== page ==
In reviewing with a Super User moderator, the recent migration was not all that good, so they're not entirely supportive of taking your migrations right now. If you can build up a nice repertoire of good migration candidates, however, then we can look into how much they'll support the endeavor.

  • Thanks for taking the time to respond. I completely agree with everything you have stated; my intent is to try and clean up this site as well and I don't want to pass the buck on this stuff either. When I come across a migration candidate, should I just "@" you or someone else for review? – Philip Regan Aug 11 '11 at 14:11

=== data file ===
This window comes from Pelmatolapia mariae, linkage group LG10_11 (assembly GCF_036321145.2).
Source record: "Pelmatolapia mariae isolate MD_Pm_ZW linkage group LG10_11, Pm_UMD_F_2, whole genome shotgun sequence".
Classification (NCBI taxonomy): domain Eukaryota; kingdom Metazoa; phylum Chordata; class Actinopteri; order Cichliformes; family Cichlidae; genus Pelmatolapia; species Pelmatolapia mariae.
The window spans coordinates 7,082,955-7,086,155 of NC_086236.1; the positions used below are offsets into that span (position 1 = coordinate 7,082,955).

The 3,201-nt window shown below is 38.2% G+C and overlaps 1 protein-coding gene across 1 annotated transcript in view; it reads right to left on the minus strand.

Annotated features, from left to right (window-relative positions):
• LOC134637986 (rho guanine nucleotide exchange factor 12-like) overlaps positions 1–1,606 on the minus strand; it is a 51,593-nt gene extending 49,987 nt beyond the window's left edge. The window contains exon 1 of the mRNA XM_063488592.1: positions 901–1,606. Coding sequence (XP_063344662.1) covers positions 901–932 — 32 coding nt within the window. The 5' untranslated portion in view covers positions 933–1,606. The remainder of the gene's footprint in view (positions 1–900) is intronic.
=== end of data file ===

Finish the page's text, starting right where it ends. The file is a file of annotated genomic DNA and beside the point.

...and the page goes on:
• 1
    @Philip Pop into the moderator room on chat.stackexchange.com! We'll be happy to field any simple inquiries there. In fact, you should endeavor to visit there more often. ♪ – Grace Note Aug 11 '11 at 14:12
  • I would like to, but I do this in my spare time during the day and the company I work for has a strict chat room policy. I really wish there were alternate resources for mods. – Philip Regan Aug 11 '11 at 14:37
2

Seems that any question pertaining to 'How do I create this type of visual or graphic design' would fit in here. SuperUser seems to be more broadly aimed at finding questions to IT problems. Given that SU closed said question, I'd say that's even more validity that a question like that should stay here, or just be closed.

  • Please see my updated question. Thanks for your continued feedback. – Philip Regan Aug 24 '11 at 12:57

You must log in to answer this question.

Not the answer you're looking for? Browse other questions tagged .